Having only bodhisattvāḥ of X attainment be able to see the "Akaniṣṭha Gandavyuha-ness" of Akaniṣṭha Gandavyuha makes sense, having it outside and apart from the three realms seems contrary to the entire framework of Tiāntāi, possibly Madhyamaka? Then again, these are only my own understandings likely producing these dissonances.
Sukhavati is also outside the three realms.
Hmmm. I am thinking of "the three realms" in a different way then. I will return a reform my question better, from a more informed perspective as to what I mean.
The three realms are the desire realm, the form realm, and the formless realm. They are all places of afflictive rebirth.
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Human life spent in
a state of great spaciousness is enjoyable.


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Re: Shakyamuni as the Eternal Buddha

Post by Coëmgenu » Thu Oct 12, 2017 4:53 pm

Malcolm wrote:
Thu Oct 12, 2017 3:35 pm
Coëmgenu wrote:
Thu Oct 12, 2017 3:14 pm
Malcolm wrote:
Thu Oct 12, 2017 3:09 pm


Sukhavati is also outside the three realms.
Hmmm. I am thinking of "the three realms" in a different way then. I will return a reform my question better, from a more informed perspective as to what I mean.
The three realms are the desire realm, the form realm, and the formless realm. They are all places of afflictive rebirth.
Indeed, I am confusing the 3 realms with the 10 realms. Different conceptions for different purposes, I suppose.
神足示現者,
世尊隨其所應,而示現入禪定正受,陵虛至東方,作四威儀,
行、住、坐、臥,入火三昧,出種種火光,青、黃、赤、白、
紅、頗梨色,水火俱現, 或身下出火,身上出水,身上出火,
身下出水,周圓四方亦復如是。

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Re: Shakyamuni as the Eternal Buddha

Post by narhwal90 » Thu Oct 12, 2017 4:59 pm

There may be several disjoint "3 Realms"- Tientai ichinen-sanzen proposes the 3 Realms of Existence;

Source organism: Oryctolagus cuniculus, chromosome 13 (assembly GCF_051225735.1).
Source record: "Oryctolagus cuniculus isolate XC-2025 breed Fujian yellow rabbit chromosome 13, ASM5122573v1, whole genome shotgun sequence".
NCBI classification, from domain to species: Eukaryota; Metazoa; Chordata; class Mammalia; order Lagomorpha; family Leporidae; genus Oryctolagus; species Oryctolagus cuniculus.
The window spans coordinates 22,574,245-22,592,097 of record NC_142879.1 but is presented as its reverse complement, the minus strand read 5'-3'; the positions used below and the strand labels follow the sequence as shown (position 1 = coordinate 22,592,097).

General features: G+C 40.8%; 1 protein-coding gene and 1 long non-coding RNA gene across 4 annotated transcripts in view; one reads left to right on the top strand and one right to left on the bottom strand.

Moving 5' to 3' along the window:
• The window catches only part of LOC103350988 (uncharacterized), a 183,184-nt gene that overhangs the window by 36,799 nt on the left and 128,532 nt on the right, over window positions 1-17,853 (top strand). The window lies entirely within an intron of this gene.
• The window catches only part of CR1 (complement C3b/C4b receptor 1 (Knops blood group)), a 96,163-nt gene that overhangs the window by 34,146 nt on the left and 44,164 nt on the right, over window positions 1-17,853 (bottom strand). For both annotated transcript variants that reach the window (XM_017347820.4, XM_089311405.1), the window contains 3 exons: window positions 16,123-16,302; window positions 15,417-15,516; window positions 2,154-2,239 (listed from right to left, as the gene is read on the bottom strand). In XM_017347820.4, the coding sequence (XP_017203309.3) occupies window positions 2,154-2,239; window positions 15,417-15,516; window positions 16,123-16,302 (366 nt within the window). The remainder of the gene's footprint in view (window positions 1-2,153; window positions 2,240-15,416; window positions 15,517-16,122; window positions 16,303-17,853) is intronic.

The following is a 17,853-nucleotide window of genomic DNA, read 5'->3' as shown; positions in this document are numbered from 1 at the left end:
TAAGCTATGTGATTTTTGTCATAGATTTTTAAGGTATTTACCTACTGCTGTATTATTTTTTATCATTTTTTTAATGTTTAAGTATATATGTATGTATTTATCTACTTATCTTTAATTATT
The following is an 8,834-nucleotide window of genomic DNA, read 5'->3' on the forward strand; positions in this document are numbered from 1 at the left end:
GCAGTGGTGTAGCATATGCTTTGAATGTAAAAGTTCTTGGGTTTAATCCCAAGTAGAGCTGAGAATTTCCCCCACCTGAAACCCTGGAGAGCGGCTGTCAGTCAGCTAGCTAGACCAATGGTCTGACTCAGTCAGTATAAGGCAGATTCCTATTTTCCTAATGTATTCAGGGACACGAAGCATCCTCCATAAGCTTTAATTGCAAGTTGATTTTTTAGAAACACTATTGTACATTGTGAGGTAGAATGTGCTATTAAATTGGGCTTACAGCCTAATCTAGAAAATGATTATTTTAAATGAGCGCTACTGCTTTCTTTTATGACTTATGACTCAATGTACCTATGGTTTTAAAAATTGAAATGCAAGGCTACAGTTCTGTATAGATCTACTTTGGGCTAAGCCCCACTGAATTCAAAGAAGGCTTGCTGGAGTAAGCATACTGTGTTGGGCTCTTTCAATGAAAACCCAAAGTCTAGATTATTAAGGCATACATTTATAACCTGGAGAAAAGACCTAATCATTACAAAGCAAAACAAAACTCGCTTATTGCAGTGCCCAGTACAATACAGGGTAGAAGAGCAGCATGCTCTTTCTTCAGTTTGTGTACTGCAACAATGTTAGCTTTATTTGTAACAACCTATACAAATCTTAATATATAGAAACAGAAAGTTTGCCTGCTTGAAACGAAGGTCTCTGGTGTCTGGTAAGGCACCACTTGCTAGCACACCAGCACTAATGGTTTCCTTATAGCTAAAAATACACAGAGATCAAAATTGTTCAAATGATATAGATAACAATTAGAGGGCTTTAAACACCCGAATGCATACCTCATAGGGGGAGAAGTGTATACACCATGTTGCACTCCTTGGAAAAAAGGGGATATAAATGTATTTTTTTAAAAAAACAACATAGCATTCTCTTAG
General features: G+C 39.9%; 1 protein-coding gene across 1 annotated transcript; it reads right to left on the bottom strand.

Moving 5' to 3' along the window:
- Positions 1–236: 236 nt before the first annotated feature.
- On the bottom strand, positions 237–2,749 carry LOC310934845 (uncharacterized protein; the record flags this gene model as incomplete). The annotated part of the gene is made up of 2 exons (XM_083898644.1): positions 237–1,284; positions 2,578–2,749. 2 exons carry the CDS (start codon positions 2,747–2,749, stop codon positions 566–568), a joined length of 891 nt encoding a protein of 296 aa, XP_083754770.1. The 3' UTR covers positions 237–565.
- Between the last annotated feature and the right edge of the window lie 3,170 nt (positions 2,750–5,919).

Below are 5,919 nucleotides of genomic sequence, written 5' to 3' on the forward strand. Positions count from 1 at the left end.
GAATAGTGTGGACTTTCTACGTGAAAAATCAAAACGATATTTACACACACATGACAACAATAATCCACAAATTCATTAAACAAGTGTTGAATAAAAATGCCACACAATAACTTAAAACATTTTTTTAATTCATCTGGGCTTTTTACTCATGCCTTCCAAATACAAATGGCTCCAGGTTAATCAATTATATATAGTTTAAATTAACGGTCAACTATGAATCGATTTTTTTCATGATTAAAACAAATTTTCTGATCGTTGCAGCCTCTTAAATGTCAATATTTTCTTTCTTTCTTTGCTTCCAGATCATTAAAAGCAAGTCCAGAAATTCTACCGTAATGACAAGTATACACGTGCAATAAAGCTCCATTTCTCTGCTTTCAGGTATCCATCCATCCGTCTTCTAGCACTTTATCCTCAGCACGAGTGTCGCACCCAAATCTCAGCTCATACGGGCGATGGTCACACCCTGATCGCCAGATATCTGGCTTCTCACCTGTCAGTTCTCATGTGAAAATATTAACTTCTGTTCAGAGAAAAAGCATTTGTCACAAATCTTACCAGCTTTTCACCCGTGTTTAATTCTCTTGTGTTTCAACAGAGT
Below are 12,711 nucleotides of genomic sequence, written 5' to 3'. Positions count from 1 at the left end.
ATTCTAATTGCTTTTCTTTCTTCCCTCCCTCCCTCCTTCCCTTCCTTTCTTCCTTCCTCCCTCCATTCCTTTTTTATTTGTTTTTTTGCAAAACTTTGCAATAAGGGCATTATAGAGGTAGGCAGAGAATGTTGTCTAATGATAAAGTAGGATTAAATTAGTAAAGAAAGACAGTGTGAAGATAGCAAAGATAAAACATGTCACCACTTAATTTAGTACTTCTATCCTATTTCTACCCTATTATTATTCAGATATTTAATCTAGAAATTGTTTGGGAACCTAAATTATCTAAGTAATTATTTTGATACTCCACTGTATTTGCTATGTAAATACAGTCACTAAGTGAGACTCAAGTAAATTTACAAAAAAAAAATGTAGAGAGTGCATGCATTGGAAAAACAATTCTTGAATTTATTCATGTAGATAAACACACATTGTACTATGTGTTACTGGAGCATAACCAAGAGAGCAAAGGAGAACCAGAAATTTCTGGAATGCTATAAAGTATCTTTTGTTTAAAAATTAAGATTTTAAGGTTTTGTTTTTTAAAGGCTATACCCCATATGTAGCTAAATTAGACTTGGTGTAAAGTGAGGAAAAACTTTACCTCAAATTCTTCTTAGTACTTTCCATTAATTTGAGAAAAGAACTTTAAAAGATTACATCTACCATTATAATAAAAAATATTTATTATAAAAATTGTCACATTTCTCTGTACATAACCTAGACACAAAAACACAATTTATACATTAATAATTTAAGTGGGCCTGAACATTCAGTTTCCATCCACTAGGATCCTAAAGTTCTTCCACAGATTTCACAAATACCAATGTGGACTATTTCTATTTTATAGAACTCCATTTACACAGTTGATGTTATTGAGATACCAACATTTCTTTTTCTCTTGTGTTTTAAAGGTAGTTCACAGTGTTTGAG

The five components, a living being as their temporary combination, and that being’s environment all manifest the same one of the Ten Worlds at any given point in time.

http://www.nichirenlibrary.org/en/dic/Content/T/165

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Re: Shakyamuni as the Eternal Buddha

Post by Minobu » Thu Oct 12, 2017 5:07 pm

Malcolm wrote:
Thu Oct 12, 2017 3:09 pm
Coëmgenu wrote:
Thu Oct 12, 2017 2:55 pm
Malcolm wrote:
Thu Sep 21, 2017 4:25 pm


Akaniṣṭha Gandavyuha is outside of the three realms completely. It can only be accessed by bodhisattvas of the eighth bhumi and beyond.
If you will forgive me more questions, how is the above this contextualized in light of us being considered 'in the body' of Vairocana in some Buddhist discourses I am poorly exposed to? Is his body different than his Pure Land?

Having only bodhisattvāḥ of X attainment be able to see the "Akaniṣṭha Gandavyuha-ness" of Akaniṣṭha Gandavyuha makes sense, having it outside and apart from the three realms seems contrary to the entire framework of Tiāntāi, possibly Madhyamaka? Then again, these are only my own understandings likely producing these dissonances.
Sukhavati is also outside the three realms.
can one experience any form of ignorance or anger or hatred once one is automatically sent there after death, through Dzogchen?